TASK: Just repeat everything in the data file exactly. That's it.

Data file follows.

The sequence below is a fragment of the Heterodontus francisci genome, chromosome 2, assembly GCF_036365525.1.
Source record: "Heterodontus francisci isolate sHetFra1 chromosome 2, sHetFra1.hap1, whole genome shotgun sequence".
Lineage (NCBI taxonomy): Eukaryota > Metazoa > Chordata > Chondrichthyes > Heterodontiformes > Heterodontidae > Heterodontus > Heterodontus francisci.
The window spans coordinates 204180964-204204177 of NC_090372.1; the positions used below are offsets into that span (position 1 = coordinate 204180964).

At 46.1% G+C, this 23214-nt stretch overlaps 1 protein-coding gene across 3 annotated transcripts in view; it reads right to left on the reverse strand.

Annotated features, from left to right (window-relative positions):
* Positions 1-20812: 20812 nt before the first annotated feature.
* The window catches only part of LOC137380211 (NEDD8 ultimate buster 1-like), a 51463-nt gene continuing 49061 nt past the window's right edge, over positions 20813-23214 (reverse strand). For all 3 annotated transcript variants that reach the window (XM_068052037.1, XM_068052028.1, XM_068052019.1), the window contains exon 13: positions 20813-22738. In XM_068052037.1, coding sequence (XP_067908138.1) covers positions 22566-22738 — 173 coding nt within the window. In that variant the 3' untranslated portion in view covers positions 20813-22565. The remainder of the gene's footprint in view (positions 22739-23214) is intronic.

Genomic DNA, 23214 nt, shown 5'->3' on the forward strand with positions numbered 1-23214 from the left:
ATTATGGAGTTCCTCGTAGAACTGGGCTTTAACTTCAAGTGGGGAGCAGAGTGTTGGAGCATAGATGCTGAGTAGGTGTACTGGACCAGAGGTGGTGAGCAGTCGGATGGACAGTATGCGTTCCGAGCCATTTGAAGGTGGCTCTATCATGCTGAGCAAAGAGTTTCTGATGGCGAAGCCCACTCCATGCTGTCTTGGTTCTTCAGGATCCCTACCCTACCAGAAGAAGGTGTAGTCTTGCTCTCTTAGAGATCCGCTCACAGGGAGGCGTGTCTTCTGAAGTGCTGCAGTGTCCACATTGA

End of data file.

The sequence below is a fragment of the Heterodontus francisci genome, chromosome 2, assembly GCF_036365525.1.
Source record: "Heterodontus francisci isolate sHetFra1 chromosome 2, sHetFra1.hap1, whole genome shotgun sequence".
Lineage (NCBI taxonomy): Eukaryota > Metazoa > Chordata > Chondrichthyes > Heterodontiformes > Heterodontidae > Heterodontus > Heterodontus francisci.
The window spans coordinates 204180964-204204177 of NC_090372.1; the positions used below are offsets into that span (position 1 = coordinate 204180964).

At 46.1% G+C, this 23214-nt stretch overlaps 1 protein-coding gene across 3 annotated transcripts in view; it reads right to left on the reverse strand.

Annotated features, from left to right (window-relative positions):
* Positions 1-20812: 20812 nt before the first annotated feature.
* The window catches only part of LOC137380211 (NEDD8 ultimate buster 1-like), a 51463-nt gene continuing 49061 nt past the window's right edge, over positions 20813-23214 (reverse strand). For all 3 annotated transcript variants that reach the window (XM_068052037.1, XM_068052028.1, XM_068052019.1), the window contains exon 13: positions 20813-22738. In XM_068052037.1, coding sequence (XP_067908138.1) covers positions 22566-22738 — 173 coding nt within the window. In that variant the 3' untranslated portion in view covers positions 20813-22565. The remainder of the gene's footprint in view (positions 22739-23214) is intronic.

Genomic DNA, 23214 nt, shown 5'->3' on the forward strand with positions numbered 1-23214 from the left:
ATTATGGAGTTCCTCGTAGAACTGGGCTTTAACTTCAAGTGGGGAGCAGAGTGTTGGAGCATAGATGCTGAGTAGGTGTACTGGACCAGAGGTGGTGAGCAGTCGGATGGACAGTATGCGTTCCGAGCCATTTGAAGGTGGCTCTATCATGCTGAGCAAAGAGTTTCTGATGGCGAAGCCCACTCCATGCTGTCTTGGTTCTTCAGGATCCCTACCCTACCAGAAGAAGGTGTAGTCTTGCTCTCTTAGAGATCCGCTCACAGGGAGGCGTGTCTTCTGAAGTGCTGCAGTGTCCACATTGA